Spindle India, a non-profit organization that serves as a bridge between India and the United States, held its 3rd annual IndiaFest Milwaukee at Humboldt Park in Milwaukee, Wisconsin, Aug. 15, a press release reported. Coinciding with India’s 69th Independence Day, the festival drew a crowd of 15,000 attendees.
The event was kicked off with a children’s parade that saw children dressed in traditional Indian attire, holding Indian flags high as they walked to the Red Fort, a miniature replica of the Lal Kela in Delhi. They were accompanied by the pleasant sound of the traditional Indian dhol (drum).
The guests of honor were Milwaukee Mayor Tom Barrett, Milwaukee County Executive Chris Abele, Brookfield Mayor Steve Ponto, Bay View Alderman Tony Zielinski and Representative of Air India Katherine Thorat. They, along with Purnima Nath, president of Spindle India, hoisted the Indian flag together, while children sang the Indian national anthem, “Jana Gana Mana.” The American national anthem was sung soon after by Priyanka Guptasarma. Following this, patriotic songs of India were sung by adults and children.
“There is no better way to learn about Indian culture. We are weaving happiness as we bring people together through collaboration. Our goal is to weave India’s colorful cultural threads into the rich multicultural tapestry of American culture,” said Purnima Nath, producer and chair woman of IndiaFest Milwaukee, in a press release.
Suresh Krishnaiya, IndiaFest program director, lined up an entire day of non-stop programs that kept the audience engaged and eager for more. The 12-hour long schedule allowed attendees to experience a mini-India through the many activities: a photo booth with Indian landmarks, rangolis (folk art), turban tying, saree tying, raffles, hand/palm reading, a bouncy house, face painting, henna, threading, bubbles, tattoos, a pan-India fashion show and more.
Traditional dance, music and instruments were presented gracefully, along with several new programs, such as the Wisconsin Indian Singing Idol, in which registered candidates went through rigorous screening by professional singers before being selected to participate on the final day. Participants were judged on their song delivery, voice quality, singing ability, pitch, tune and rhythm. The grand finale winners of each category were Anish Gowda, Hamsini Dalluri, Neha Nath Patil, Priyanka Iyer, Bhargav Puttaparti, Oishee Chakrabarti, Vijender Karody, Supriya Vidwans and Madhura Pethe.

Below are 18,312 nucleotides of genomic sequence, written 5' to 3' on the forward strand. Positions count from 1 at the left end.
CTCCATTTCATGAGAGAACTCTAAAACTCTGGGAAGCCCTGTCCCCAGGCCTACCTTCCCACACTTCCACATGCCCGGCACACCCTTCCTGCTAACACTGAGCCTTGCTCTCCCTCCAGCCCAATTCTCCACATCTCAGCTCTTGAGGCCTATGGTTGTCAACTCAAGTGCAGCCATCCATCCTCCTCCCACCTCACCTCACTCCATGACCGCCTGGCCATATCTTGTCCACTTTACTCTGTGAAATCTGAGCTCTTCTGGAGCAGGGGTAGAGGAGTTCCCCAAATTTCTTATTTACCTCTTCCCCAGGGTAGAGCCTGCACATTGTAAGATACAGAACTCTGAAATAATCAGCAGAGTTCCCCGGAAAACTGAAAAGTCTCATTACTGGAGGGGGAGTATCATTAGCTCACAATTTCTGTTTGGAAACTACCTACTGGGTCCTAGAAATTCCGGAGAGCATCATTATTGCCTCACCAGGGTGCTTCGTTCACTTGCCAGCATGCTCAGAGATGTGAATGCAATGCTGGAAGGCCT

IndiaFest’s market place featured Indian clothing, bangles, jewelry, threading and henna. Famous food vendors from the Wisconsin and Chicago area, including Anmol, Bollywood Grill, Bombay Sweets, Asian Fusion, Vani’s Kitchen and Tandoor, sold traditional Indian food ranging from puri to pakode, choley boturey to chaat, biriyani to dosa, and samosas to pani poori. Desserts, such as kulfi, slushies and ice cream from Chicago Chillers, Babe’s Ice Cream and La Coppa, were also served. Even a Mexican restaurant was part of IndiaFest! Regarding the Mexican restaurant, Ranjit Verma said in a press release, “We need to be inclusive. Having another sector want to be a part of our festival only indicates our organic growth, and it is good for our community.”
Global airline company “Air India,” solely owned by the Government of India, has supported IndiaFest since its launch in 2013. FIS, Trayix, Wisdom Infotech, Sikh temple of Brookfield and Galst Food are some of the other veterans who have been supporting IndiaFest since its birth. Other corporations, such as Kinder Care, Harley Davidson Motor Company, Flexion and State Bank of Chilton, have also joined hands to sponsor this event.
Many volunteers helped to plan, execute and spearhead the entire event. According to a press release, youngsters have been an integral part of Spindle India’s IndiaFest Milwaukee. Children, some as young as five years old, helped out in many areas, such as decorating, building, painting, sales, distribution and management. By volunteering, the children were able to learn about and stay connected to their roots.
“Projects are the best way to learn, and, in this case, youngsters were connecting to our roots through activities,” Nath said in a press release.